The Dodd-Frank Wall Street Reform and Consumer Protection Act has added a number of provisions to the proxy statement requirements, some of which will definitely be required to be addressed in this year’s proxy statement and some of which are more likely to be required in next year’s proxy statement. This memo summarizes some of the most significant new requirements, already required to be addressed in this year’s proxy statement. A separate Alert will address provisions that will become effective later, including the timing of those requirements and actions that you can take now to prepare for those provisions.
“Say on Pay” and “Say When on Pay”
New Securities Exchange Act Section 14A requires any registrant holding an annual shareholders meeting after January 21, 2011 to include in its proxy statement: (1) a non-binding shareholder vote to approve the compensation of the registrant’s named executive officers disclosed pursuant to Item 402 of Regulation S-K and (2) a non-binding shareholder vote to determine whether to conduct a Say on Pay Vote every one, two or three years thereafter. The Say on Pay vote will be required to be held at least once every three years, and the Say When on Pay Vote will be required to be held at least at least once every six years.
The SEC has issued proposed rules to implement Section 14A. While the timetable for adoption of final rules remains uncertain, registrants will be required to comply with Section 14A in their 2011 proxy statement regardless of whether final rules have been adopted. Accordingly, registrants should include resolutions implementing the Say on Pay Vote and Say When on Pay Vote in their 2011 proxy statements.
Form of Resolutions implementing Say on Pay vote and Say When on Pay vote. The SEC’s proposed rules do not specify the form that the shareholder resolutions should take but do provide some guidance on what is sufficient for compliance. The proposed rules specifically require that the Say on Pay Vote be to approve all executive compensation disclosed pursuant to Item 402 of Regulation S-K, including the Compensation Discussion and Analysis section (CD&A), compensation tables, and all other narrative compensation disclosures. For example, the SEC has stated that a vote relating only to compensation “policies and procedures” would be insufficient.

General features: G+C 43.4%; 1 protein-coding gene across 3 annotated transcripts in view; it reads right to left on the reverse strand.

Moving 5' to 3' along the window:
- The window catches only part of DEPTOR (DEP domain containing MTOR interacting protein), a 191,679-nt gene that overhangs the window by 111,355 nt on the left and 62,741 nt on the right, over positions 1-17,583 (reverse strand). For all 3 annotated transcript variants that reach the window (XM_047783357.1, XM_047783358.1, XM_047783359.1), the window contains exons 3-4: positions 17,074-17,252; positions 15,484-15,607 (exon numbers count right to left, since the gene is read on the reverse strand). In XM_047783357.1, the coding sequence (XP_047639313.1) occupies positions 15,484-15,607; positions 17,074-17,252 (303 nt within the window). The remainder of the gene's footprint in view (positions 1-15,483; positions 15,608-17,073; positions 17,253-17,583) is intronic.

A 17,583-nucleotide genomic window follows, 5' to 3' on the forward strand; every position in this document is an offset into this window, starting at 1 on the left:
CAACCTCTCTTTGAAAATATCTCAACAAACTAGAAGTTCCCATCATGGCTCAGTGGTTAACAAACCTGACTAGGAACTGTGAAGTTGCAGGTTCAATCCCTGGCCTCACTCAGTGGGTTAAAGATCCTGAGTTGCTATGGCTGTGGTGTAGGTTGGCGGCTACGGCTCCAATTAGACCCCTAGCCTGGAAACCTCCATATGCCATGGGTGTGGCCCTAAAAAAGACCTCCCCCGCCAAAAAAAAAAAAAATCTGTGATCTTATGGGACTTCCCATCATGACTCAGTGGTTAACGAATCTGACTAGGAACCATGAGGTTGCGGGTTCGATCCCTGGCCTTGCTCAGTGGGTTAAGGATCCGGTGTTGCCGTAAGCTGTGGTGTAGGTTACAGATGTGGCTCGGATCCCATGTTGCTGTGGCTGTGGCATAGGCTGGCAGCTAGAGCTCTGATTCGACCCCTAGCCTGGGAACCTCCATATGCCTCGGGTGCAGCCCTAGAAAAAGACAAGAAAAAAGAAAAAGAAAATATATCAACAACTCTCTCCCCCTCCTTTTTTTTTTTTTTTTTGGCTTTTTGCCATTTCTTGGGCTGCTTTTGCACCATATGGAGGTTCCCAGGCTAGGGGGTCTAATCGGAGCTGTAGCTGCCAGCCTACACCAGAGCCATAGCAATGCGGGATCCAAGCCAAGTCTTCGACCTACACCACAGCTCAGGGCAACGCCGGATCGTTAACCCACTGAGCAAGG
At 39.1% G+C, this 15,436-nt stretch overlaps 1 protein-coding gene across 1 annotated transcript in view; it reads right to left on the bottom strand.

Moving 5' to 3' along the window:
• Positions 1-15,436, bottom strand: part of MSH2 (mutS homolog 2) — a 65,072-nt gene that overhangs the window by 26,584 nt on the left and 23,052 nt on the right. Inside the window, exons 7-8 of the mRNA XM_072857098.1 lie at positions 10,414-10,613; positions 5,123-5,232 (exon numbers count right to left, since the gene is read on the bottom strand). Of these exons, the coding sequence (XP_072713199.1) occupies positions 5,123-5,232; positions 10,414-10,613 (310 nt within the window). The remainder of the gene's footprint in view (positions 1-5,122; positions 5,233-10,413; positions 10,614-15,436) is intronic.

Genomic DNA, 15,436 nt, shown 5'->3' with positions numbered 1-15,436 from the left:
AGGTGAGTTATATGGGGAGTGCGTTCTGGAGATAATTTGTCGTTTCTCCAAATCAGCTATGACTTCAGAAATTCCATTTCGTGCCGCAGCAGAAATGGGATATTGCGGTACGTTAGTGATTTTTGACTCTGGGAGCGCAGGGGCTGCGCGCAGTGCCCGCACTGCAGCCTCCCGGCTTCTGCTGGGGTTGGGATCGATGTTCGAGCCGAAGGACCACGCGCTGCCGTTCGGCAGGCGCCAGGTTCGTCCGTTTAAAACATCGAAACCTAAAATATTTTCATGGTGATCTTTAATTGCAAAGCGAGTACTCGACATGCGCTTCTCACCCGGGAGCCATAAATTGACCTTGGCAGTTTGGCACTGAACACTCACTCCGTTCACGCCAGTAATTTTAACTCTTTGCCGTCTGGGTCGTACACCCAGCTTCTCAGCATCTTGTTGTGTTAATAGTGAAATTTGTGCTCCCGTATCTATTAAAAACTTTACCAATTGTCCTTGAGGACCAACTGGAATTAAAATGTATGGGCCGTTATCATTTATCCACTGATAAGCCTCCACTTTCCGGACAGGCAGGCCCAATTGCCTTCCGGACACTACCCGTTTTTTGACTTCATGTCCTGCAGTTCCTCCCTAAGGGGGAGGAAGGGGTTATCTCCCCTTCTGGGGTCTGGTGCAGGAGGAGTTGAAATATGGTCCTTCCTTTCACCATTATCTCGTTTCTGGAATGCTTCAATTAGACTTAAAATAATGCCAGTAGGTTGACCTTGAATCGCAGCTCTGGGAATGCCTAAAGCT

With respect to the Say When on Pay vote, the proposed rules specify that the resolution and proxy card must permit shareholders to choose among exactly four options. Shareholders must be able to vote in favor of holding the Say on Pay vote every one, two or three years or to abstain from voting. The proposed rules allow the board of directors to make a recommendation on the frequency of the Say on Pay vote, but the proxy materials must clearly indicate that the shareholders are not voting to approve or disapprove of the board’s recommendation, but rather to choose among the four available options. The proxy card must have a separate box for each of the four options. Registrants should consider contacting their proxy service providers to confirm that they are equipped to comply with this requirement.
Related Disclosure. The proposed rules require registrants to disclose in their proxy statement that they are holding a separate Say on Pay vote and Say When on Pay vote and to describe the general effect of each vote, most notably that they are non-binding. More than 100 proxy statements already have been filed including this disclosure, and we are collecting examples.
The proposed rules require that, in the future, registrants disclose in the CD&A whether they have taken previous Say on Pay votes into account in their compensation policies and procedures and how they have done so. Institutional Shareholder Services has already stated that they will also take this into account in making recommendations with respect to institutional shareholder voting.
No Requirement to File Preliminary Proxy Statement. The SEC generally requires a registrant to file its proxy statement in preliminary form at least 10 days before distributing it to shareholders unless the proxy statement is limited to certain matters, such as the election of directors or approval or ratification of accountants. The proposed rules would specifically add the Say on Pay vote and Say When on Pay vote to the list of matters that do not require a preliminary proxy filing. The SEC stated in the proposing release that until it takes final action to implement these requirements, it will not object if issuers do not file preliminary proxy statements if the only matters that would require a preliminary filing are the Say on Pay vote and the Say When on Pay vote.
Shareholder Director Nominations
In November 2010, the SEC adopted Rule 14a-11 in an effort to facilitate shareholders’ exercise of state law rights to nominate and elect directors. Rule 14a-11 allows a shareholder or group of shareholders to include a limited number of shareholder nominated directors in a registrant’s proxy statement, provided that they meet the eligibility and notice requirements. The SEC has delayed application of Rule 14a-11 pending the resolution of litigation challenging the adoption of the rule. It is currently anticipated that the rule, in any event, will not be effective before late 2011.
Currently, registrants are not implementing Rule 14a-11, but in anticipation of the future effectiveness of this rule, registrants may wish to begin to consider adopting bylaw amendments specifying (1) director qualifications and (2) advance notification of director nominations.